According to Hillary Clinton, America needs comprehensive immigration reform with a pathway to citizenship. I agree, but I do not think her vision of comprehensive immigration reform is really “comprehensive.” According to the Oxford dictionary, “comprehensive” means “Complete; including all or nearly all elements or aspects of something.” Hillary’s immigration reform policies essentially just address the problems that concern the Democrats. A comprehensive approach would have to address the issues that are important to the Republicans too, such as effective interior enforcement and a secure border. In other words, to be comprehensive, it would have to meet the political needs of both parties.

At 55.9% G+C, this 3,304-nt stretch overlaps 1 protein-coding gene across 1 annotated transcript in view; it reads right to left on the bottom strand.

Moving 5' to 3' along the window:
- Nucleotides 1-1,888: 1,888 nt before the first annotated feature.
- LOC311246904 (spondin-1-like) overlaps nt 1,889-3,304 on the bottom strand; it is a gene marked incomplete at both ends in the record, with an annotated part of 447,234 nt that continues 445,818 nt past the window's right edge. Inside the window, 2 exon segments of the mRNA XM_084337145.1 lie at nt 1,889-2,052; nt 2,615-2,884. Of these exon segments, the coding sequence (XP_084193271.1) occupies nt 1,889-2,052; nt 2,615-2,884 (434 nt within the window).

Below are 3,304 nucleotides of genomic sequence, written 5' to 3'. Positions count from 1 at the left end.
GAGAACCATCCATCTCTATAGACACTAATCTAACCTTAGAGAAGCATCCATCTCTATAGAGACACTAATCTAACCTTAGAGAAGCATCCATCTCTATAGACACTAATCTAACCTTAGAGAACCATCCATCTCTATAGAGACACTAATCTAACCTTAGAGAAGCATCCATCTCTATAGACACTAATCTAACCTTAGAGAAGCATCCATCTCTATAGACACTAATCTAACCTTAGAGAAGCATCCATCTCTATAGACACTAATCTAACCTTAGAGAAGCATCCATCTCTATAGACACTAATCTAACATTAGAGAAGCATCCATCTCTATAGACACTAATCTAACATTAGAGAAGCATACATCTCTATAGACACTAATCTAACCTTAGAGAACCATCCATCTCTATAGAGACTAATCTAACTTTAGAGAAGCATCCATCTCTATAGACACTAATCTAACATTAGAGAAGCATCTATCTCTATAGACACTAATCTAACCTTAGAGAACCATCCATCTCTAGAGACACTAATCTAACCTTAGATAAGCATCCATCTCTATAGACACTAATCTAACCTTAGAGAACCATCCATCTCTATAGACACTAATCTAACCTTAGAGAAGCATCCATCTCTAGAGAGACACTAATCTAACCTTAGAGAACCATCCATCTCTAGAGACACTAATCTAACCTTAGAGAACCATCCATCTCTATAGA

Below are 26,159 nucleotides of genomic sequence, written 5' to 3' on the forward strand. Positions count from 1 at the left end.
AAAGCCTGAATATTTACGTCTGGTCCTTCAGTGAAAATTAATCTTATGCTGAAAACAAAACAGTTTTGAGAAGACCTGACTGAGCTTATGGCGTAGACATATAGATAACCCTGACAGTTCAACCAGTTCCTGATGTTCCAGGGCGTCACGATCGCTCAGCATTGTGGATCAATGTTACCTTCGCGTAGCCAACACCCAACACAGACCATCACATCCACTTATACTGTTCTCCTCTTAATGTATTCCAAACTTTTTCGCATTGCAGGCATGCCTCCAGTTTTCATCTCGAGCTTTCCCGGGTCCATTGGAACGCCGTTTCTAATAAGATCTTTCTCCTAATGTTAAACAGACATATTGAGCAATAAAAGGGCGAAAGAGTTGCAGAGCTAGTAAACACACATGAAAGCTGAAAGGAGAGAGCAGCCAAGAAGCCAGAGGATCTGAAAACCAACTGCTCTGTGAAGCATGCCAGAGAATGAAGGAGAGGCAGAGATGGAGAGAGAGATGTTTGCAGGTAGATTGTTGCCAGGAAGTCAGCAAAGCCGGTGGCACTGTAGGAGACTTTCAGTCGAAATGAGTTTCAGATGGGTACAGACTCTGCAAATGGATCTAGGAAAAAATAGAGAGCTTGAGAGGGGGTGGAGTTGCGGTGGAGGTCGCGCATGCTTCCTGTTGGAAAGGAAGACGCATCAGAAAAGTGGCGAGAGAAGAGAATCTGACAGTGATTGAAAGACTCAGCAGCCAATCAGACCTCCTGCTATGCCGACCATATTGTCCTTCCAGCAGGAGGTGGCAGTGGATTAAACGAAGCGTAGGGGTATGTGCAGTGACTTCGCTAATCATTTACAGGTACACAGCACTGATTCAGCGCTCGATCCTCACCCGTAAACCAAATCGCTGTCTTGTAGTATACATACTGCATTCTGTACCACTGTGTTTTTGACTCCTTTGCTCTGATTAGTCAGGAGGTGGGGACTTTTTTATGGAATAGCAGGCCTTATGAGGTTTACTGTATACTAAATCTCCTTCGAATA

Hillary is not alone in her approach to immigration reform. To my knowledge, the Democrats have not passed a truly bipartisan immigration reform bill in the last 30 years. They have passed immigration reform bills that they have called “bipartisan,” but I do not think they really were. For instance, the Senate has passed two major immigration reform bills and both were opposed by a majority of the Senate Republicans. On May 25, 2006, the Senate passed the Comprehensive Immigration Reform Act of 2006, S. 2611, with a vote of 62 yeas and 36 nays. Only 23 Republican senators voted for it; the other 32 Republicans and four Democrats voted against it. On June 27, 2013, the Senate passed the Border Security, Economic Opportunity, and Immigration Modernization Act of 2013, S. 744, with 68 yeas and 32 nays. Only 14 of the Republicans voted for it; the other 32 voted against it. Both bills were dead on arrival when they reached the Republican-controlled House of Representatives.